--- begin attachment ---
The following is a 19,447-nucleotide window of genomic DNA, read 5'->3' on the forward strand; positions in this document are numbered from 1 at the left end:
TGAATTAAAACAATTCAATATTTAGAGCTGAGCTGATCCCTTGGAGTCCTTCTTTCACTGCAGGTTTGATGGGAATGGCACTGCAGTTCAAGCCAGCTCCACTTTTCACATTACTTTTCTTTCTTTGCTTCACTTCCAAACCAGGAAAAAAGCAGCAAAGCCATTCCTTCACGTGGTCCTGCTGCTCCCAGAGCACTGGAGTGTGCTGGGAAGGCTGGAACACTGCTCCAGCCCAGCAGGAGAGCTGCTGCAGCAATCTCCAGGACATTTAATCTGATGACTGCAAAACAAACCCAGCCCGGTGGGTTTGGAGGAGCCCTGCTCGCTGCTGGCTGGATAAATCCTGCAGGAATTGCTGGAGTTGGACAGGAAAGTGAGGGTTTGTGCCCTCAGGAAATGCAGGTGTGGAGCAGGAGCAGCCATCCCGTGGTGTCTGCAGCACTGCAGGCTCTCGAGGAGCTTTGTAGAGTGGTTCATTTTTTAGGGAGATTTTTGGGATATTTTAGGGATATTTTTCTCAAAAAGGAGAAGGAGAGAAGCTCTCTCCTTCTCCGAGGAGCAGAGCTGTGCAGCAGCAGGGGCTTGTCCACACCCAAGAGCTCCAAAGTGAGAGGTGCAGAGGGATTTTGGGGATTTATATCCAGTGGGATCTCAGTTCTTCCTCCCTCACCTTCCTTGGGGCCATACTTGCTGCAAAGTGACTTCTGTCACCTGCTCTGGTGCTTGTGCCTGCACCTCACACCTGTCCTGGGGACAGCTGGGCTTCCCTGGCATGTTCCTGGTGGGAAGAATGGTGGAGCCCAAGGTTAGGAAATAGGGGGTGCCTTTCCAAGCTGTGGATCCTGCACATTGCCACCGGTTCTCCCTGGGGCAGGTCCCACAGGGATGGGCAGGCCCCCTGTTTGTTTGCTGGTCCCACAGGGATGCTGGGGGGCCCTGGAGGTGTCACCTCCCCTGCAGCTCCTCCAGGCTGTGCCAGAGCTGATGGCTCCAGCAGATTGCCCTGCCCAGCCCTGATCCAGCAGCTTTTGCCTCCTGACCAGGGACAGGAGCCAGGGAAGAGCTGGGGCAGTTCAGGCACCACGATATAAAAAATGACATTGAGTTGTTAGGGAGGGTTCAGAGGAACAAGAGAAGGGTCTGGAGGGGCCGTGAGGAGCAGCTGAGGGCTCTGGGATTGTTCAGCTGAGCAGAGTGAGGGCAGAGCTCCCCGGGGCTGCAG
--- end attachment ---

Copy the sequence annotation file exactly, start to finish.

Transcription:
The following is a 19,447-nucleotide window of genomic DNA, read 5'->3' on the forward strand; positions in this document are numbered from 1 at the left end:
TGAATTAAAACAATTCAATATTTAGAGCTGAGCTGATCCCTTGGAGTCCTTCTTTCACTGCAGGTTTGATGGGAATGGCACTGCAGTTCAAGCCAGCTCCACTTTTCACATTACTTTTCTTTCTTTGCTTCACTTCCAAACCAGGAAAAAAGCAGCAAAGCCATTCCTTCACGTGGTCCTGCTGCTCCCAGAGCACTGGAGTGTGCTGGGAAGGCTGGAACACTGCTCCAGCCCAGCAGGAGAGCTGCTGCAGCAATCTCCAGGACATTTAATCTGATGACTGCAAAACAAACCCAGCCCGGTGGGTTTGGAGGAGCCCTGCTCGCTGCTGGCTGGATAAATCCTGCAGGAATTGCTGGAGTTGGACAGGAAAGTGAGGGTTTGTGCCCTCAGGAAATGCAGGTGTGGAGCAGGAGCAGCCATCCCGTGGTGTCTGCAGCACTGCAGGCTCTCGAGGAGCTTTGTAGAGTGGTTCATTTTTTAGGGAGATTTTTGGGATATTTTAGGGATATTTTTCTCAAAAAGGAGAAGGAGAGAAGCTCTCTCCTTCTCCGAGGAGCAGAGCTGTGCAGCAGCAGGGGCTTGTCCACACCCAAGAGCTCCAAAGTGAGAGGTGCAGAGGGATTTTGGGGATTTATATCCAGTGGGATCTCAGTTCTTCCTCCCTCACCTTCCTTGGGGCCATACTTGCTGCAAAGTGACTTCTGTCACCTGCTCTGGTGCTTGTGCCTGCACCTCACACCTGTCCTGGGGACAGCTGGGCTTCCCTGGCATGTTCCTGGTGGGAAGAATGGTGGAGCCCAAGGTTAGGAAATAGGGGGTGCCTTTCCAAGCTGTGGATCCTGCACATTGCCACCGGTTCTCCCTGGGGCAGGTCCCACAGGGATGGGCAGGCCCCCTGTTTGTTTGCTGGTCCCACAGGGATGCTGGGGGGCCCTGGAGGTGTCACCTCCCCTGCAGCTCCTCCAGGCTGTGCCAGAGCTGATGGCTCCAGCAGATTGCCCTGCCCAGCCCTGATCCAGCAGCTTTTGCCTCCTGACCAGGGACAGGAGCCAGGGAAGAGCTGGGGCAGTTCAGGCACCACGATATAAAAAATGACATTGAGTTGTTAGGGAGGGTTCAGAGGAACAAGAGAAGGGTCTGGAGGGGCCGTGAGGAGCAGCTGAGGGCTCTGGGATTGTTCAGCTGAGCAGAGTGAGGGCAGAGCTCCCCGGGGCTGCAG